Turkey May Accept Finland To NATO, But Without Sweden
"If necessary, we can give a different response concerning Finland. Sweden will be shocked when we give a different response for Finland," Erdogan said in televised remarks.
Turkish President Recep Tayyip Erdogan said for the first time Sunday that Ankara could accept Finland into NATO without its Nordic neighbour Sweden.
Erdogan's comments during a televised meeting with younger voters came days after Ankara suspended NATO accession talks with the two countries.
Its decision threatened to derail NATO's hopes of expanding the bloc to 32 countries at a summit planned for July in the Lithuanian capital Vilnius.
Finland and Sweden dropped decades of military non-alignment and applied to join the US-led defence alliance in response to Russia's invasion of Ukraine.
Turkey and Hungary remain the only members to have failed to ratify the two bids by votes in parliament.
The Hungarian legislature is expected to approve both bids in February.
But Erdogan has dug in his heels heading into a tightly contested May 14 election in which he is trying to energise his conservative and nationalist support base.
Erdogan's main complaint has been with Sweden's refusal to extradite dozens of suspects that Ankara links to outlawed Kurdish militants and a failed 2016 coup attempt.
He drew a clear distinction on Sunday between the positions taken by Sweden and Finland in the past few months.
"If necessary, we can give a different response concerning Finland. Sweden will be shocked when we give a different response for Finland," Erdogan said.
He also repeated his demand for Sweden to hand over suspects sought by Ankara.
"If you absolutely want to join NATO, you will return these terrorists to us," Erdogan said.
Sweden has a bigger Kurdish community than Finland and a more serious dispute with Ankara.
Both countries have been trying to break down Erdogan's resistance through months of delicate talks.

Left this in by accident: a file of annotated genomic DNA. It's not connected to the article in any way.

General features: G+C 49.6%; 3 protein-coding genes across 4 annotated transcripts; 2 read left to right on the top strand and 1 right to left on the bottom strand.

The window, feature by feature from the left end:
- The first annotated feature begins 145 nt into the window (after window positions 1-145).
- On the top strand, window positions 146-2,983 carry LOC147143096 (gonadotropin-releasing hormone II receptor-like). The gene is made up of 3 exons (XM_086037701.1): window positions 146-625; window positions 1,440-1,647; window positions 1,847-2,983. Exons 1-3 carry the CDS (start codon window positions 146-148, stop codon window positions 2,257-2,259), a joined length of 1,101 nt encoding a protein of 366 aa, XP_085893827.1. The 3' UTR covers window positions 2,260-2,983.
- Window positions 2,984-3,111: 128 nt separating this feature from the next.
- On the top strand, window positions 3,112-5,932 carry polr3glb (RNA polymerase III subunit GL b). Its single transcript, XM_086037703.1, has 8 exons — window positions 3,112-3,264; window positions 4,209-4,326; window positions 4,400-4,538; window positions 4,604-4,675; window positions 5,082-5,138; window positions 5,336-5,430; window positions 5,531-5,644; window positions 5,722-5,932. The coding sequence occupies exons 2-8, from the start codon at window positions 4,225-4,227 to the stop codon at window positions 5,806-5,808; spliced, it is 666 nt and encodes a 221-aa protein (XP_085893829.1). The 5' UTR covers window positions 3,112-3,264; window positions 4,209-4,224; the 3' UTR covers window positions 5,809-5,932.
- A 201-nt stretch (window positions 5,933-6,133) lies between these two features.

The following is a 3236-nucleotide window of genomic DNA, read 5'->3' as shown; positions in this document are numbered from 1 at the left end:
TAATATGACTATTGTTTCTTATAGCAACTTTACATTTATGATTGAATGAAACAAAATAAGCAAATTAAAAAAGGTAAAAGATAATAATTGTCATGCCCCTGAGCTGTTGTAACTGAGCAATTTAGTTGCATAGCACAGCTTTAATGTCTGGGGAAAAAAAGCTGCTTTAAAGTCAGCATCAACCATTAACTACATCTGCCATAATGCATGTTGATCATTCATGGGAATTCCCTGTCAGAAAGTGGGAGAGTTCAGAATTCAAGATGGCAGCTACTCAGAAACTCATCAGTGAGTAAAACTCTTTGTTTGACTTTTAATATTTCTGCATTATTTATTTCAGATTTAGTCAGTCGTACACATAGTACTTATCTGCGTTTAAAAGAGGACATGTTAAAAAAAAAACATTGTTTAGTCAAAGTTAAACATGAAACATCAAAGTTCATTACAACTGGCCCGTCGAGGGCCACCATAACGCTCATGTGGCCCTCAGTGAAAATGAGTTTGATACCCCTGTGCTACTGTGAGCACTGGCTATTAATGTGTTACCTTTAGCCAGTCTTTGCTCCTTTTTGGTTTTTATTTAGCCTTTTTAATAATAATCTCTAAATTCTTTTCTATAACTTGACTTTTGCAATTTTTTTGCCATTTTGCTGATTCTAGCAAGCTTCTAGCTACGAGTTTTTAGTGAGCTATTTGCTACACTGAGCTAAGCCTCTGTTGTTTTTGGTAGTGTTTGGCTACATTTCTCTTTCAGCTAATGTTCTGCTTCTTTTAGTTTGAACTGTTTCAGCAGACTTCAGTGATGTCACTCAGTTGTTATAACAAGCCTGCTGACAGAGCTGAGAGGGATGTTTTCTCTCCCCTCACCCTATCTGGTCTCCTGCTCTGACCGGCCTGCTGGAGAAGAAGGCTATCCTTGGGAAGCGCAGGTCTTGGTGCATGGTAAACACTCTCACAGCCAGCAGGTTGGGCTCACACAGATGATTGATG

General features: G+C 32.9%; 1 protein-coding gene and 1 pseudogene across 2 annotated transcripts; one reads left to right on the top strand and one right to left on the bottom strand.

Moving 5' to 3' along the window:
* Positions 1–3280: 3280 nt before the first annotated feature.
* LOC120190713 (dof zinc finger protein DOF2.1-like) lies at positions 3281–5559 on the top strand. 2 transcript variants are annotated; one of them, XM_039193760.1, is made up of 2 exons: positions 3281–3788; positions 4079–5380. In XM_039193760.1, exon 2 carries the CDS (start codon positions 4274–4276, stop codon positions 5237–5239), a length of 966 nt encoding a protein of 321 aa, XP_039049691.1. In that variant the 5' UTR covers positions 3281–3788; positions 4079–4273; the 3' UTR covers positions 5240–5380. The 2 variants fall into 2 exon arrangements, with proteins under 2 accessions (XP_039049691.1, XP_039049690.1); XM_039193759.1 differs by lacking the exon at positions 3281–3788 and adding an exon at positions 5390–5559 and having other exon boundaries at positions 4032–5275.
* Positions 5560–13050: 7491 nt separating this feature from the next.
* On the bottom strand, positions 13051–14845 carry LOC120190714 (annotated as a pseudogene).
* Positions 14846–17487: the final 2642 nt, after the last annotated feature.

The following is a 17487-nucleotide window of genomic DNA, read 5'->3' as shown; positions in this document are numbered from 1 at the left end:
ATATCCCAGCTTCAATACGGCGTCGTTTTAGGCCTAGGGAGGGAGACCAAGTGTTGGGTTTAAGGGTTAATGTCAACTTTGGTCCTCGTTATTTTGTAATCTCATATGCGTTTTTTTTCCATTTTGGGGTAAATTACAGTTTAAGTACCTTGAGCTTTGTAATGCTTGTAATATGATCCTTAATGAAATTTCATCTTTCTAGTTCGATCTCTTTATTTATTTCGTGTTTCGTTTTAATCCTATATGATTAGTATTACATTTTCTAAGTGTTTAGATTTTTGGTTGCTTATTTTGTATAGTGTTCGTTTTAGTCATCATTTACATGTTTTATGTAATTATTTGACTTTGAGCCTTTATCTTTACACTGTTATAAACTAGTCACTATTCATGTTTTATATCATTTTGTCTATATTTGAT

Sweden has approved a constitutional amendment that enables it to enact tougher anti-terror laws demanded by Ankara.
And both nations have lifted bans on military sales to Turkey that they imposed after its 2019 military incursion into Syria.
But Ankara reacted with fury to a decision by the Swedish police to allow a protest at which a far-right extremist burned a copy of the Koran outside the Turkish embassy in Stockholm earlier this month.
Ankara has also been outraged by a Swedish prosecutor's decision not to press charges against a Kurdish support group that hung an effigy of Erdogan by its ankles outside Stockholm City Court.
Swedish officials have roundly condemned the protests but defended their country's broad acceptance of free speech.
The standoff between Ankara and Stockholm prompted Finnish officials to hint for the first time last week that they might be forced to seek NATO membership without Sweden.
The two nations had sought to join the bloc together from the start.
"We have to assess the situation, whether something has happened that in the longer term would prevent Sweden from going ahead," Finnish Foreign Minister Pekka Haavisto said last Tuesday.
But Haavisto also stressed that a joint accession remains the "first option".